Some people put their names on their license plates or wear their hearts on their sleeves.
For others, their names, and their hearts, are attached to a gift to the school that made them the people they are.
Walk around Penn State, every campus, every college, every school, every building, and you are surrounded by a continuing legacy of blue and white love.
That is nothing new, of course. Every university has buildings named for those who have gone before.
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But perhaps it is the volume that stands out with Nittany naming.
After all, with a whole state’s worth of Commonwealth Campuses on top of the flagship in Happy Valley, there are a lot of opportunities to put your money where your heart is.
Penn State even has a whole campus named after a donor, Mary Behrend, who gave her Erie-area estate to the university in 1948. Today, that farm has become a huge complex with a $30 million research center, a $10 million athletic center, an observatory and 4,000 or so students.
From the Paterno Library to Schreyer Honors College, Lubrano Park to Pegula Arena, the names of those proud to speak about their attachment to Penn State are writ large on our history and our architecture.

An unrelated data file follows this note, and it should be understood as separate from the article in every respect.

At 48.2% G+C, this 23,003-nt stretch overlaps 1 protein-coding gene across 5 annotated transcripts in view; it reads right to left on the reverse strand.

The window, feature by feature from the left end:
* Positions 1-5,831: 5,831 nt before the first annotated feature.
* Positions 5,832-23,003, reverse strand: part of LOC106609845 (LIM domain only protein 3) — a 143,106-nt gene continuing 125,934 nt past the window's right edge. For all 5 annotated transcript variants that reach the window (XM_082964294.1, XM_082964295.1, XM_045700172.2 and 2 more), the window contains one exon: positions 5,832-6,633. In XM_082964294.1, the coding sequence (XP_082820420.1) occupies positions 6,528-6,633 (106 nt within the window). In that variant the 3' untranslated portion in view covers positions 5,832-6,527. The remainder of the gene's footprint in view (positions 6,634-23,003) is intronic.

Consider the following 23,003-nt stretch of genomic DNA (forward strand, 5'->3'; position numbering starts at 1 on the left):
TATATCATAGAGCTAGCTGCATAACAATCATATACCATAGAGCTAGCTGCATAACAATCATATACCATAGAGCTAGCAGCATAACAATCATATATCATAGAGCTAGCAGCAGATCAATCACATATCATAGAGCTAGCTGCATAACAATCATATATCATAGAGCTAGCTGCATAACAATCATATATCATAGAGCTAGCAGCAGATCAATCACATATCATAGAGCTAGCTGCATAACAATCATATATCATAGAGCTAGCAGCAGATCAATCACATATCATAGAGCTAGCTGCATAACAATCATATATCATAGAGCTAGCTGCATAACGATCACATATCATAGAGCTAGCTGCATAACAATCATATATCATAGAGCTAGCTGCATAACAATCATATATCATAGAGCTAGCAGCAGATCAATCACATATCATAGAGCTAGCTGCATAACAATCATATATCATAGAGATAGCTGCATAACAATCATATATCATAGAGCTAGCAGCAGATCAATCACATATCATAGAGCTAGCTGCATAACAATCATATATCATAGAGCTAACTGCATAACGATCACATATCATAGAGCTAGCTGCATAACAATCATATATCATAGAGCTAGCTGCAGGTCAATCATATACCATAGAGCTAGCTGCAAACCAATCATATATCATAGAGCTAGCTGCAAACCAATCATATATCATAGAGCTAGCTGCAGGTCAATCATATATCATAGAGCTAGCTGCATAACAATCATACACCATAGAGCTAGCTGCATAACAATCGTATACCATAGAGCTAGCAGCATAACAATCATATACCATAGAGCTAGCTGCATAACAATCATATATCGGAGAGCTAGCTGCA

There is another group of names attached to things that are less tangible but just as important. Some fund education directly, like the McCombie scholarship that goes to a World Campus student who is a veteran or service member. Others endow positions for educators.
Another of those was announced this week when former Penn State professor David Donohue and his son, Penn State master’s grad Tim Donohue, gave $1 million to create the Donohue family professorship in energy and mineral engineering.
“Penn State was very important to me during my formative years. I went to graduate school there, and later, after working in industry, joined the faculty and taught for four years. I spent some of the best years of my life at Penn State. Later, my son, Tim, received his Master of Science degree in geosciences in the same college. Penn State will always hold a special place in our hearts. What we learned there was extremely helpful in our later careers. The two of us, and indeed, our whole family, are pleased to make this contribution to a great institution so that it can expand its mission of developing future leaders,” said David Donohue in a statement released Monday.
Those gifts stand there to carry on into the future, something that will be there to house and educate the real gift given by families across the state, the country and the globe: the next generations of scientists, artists, teachers and thinkers.